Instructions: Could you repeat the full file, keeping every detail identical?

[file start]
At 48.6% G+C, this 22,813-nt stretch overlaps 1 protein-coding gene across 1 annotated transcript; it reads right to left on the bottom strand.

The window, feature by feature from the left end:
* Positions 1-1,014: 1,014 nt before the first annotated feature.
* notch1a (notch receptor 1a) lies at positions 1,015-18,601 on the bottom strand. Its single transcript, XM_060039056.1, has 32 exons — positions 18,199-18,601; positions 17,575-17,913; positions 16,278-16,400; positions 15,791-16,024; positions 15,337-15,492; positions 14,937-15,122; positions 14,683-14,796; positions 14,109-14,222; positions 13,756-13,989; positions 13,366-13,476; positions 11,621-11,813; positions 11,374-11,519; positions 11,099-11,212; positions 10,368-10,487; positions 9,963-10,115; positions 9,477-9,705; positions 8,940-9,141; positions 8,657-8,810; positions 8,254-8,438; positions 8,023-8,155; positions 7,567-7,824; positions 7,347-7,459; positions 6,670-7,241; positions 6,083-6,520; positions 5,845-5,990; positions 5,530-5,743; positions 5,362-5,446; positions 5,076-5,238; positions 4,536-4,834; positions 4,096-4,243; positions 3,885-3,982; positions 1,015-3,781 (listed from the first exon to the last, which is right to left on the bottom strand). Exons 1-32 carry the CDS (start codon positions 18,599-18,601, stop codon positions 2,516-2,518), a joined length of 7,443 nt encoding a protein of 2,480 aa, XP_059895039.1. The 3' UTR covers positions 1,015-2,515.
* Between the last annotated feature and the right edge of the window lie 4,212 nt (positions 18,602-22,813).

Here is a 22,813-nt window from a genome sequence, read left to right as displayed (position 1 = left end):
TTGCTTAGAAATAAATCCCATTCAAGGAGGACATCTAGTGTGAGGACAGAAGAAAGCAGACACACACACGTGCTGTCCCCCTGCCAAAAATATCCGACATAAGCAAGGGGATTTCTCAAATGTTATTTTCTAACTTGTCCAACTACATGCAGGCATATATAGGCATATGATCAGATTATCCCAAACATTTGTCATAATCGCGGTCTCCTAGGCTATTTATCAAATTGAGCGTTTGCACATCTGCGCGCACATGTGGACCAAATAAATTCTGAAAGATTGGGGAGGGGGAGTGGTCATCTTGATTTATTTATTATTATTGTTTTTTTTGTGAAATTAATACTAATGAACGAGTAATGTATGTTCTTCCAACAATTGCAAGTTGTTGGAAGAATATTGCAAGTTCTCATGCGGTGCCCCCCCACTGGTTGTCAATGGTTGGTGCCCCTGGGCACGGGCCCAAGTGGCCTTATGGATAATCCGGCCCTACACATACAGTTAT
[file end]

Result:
At 48.6% G+C, this 22,813-nt stretch overlaps 1 protein-coding gene across 1 annotated transcript; it reads right to left on the bottom strand.

The window, feature by feature from the left end:
* Positions 1-1,014: 1,014 nt before the first annotated feature.
* notch1a (notch receptor 1a) lies at positions 1,015-18,601 on the bottom strand. Its single transcript, XM_060039056.1, has 32 exons — positions 18,199-18,601; positions 17,575-17,913; positions 16,278-16,400; positions 15,791-16,024; positions 15,337-15,492; positions 14,937-15,122; positions 14,683-14,796; positions 14,109-14,222; positions 13,756-13,989; positions 13,366-13,476; positions 11,621-11,813; positions 11,374-11,519; positions 11,099-11,212; positions 10,368-10,487; positions 9,963-10,115; positions 9,477-9,705; positions 8,940-9,141; positions 8,657-8,810; positions 8,254-8,438; positions 8,023-8,155; positions 7,567-7,824; positions 7,347-7,459; positions 6,670-7,241; positions 6,083-6,520; positions 5,845-5,990; positions 5,530-5,743; positions 5,362-5,446; positions 5,076-5,238; positions 4,536-4,834; positions 4,096-4,243; positions 3,885-3,982; positions 1,015-3,781 (listed from the first exon to the last, which is right to left on the bottom strand). Exons 1-32 carry the CDS (start codon positions 18,599-18,601, stop codon positions 2,516-2,518), a joined length of 7,443 nt encoding a protein of 2,480 aa, XP_059895039.1. The 3' UTR covers positions 1,015-2,515.
* Between the last annotated feature and the right edge of the window lie 4,212 nt (positions 18,602-22,813).

Here is a 22,813-nt window from a genome sequence, read left to right as displayed (position 1 = left end):
TTGCTTAGAAATAAATCCCATTCAAGGAGGACATCTAGTGTGAGGACAGAAGAAAGCAGACACACACACGTGCTGTCCCCCTGCCAAAAATATCCGACATAAGCAAGGGGATTTCTCAAATGTTATTTTCTAACTTGTCCAACTACATGCAGGCATATATAGGCATATGATCAGATTATCCCAAACATTTGTCATAATCGCGGTCTCCTAGGCTATTTATCAAATTGAGCGTTTGCACATCTGCGCGCACATGTGGACCAAATAAATTCTGAAAGATTGGGGAGGGGGAGTGGTCATCTTGATTTATTTATTATTATTGTTTTTTTTGTGAAATTAATACTAATGAACGAGTAATGTATGTTCTTCCAACAATTGCAAGTTGTTGGAAGAATATTGCAAGTTCTCATGCGGTGCCCCCCCACTGGTTGTCAATGGTTGGTGCCCCTGGGCACGGGCCCAAGTGGCCTTATGGATAATCCGGCCCTACACATACAGTTAT